Good luck and, if you’re in the southeastern part of Michigan, give me a call. I’m a Viet Nam vet myself and love working with ex-servicemen and women, as well as first time buyers.


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Norm Werner

Norm Werner is a Realtor at the Milford office of Real Estate One serving the southeastern Michigan area of Oakland and Livingston Counties. Norm specializes in residential real estate. Norm lives and works in Milford Michigan and is married to Carolyn Werner. Norm and Carolyn live in a historic home just three blocks from downtown Milford, with their two dogs - Sadie and Skippy. Norm specializes in the historic homes of Milford and the surrounding area and is on the Board of Directors of the Milford Historical Society. Norm especially enjoys working with first time buyers and those at the other end of the real estate spectrum who are downsizing into their retirement home.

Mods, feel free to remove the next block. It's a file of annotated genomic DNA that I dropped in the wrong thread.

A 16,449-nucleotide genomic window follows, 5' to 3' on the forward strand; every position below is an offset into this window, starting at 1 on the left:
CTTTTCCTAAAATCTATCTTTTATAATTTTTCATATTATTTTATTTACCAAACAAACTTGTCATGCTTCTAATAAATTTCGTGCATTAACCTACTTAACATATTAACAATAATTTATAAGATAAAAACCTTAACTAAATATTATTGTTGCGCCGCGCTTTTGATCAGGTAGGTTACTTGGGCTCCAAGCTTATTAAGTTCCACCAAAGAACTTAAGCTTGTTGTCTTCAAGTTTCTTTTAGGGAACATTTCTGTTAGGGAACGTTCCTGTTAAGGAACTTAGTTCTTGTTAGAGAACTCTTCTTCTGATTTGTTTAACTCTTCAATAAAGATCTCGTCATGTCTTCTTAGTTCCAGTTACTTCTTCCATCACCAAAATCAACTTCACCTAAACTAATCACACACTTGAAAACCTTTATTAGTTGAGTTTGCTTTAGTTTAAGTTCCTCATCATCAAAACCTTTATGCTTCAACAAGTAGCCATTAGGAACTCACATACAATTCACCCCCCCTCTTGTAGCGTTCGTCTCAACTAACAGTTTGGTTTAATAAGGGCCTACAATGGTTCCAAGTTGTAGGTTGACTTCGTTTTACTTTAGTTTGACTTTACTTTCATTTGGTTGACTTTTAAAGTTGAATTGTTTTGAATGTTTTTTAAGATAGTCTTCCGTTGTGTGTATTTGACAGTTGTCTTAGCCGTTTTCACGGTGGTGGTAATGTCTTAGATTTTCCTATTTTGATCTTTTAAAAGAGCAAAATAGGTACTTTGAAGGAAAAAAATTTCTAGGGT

In addition to his web site, Norm also owns and m,aintains web site, the web site. He is also the webmaster for and the web site and the MilfordCar web site, as well as his church web site - In addition to blogging about real eastate, Norm has a personal blog - - on which he shares inspirational messages and the occasions personal observation about life.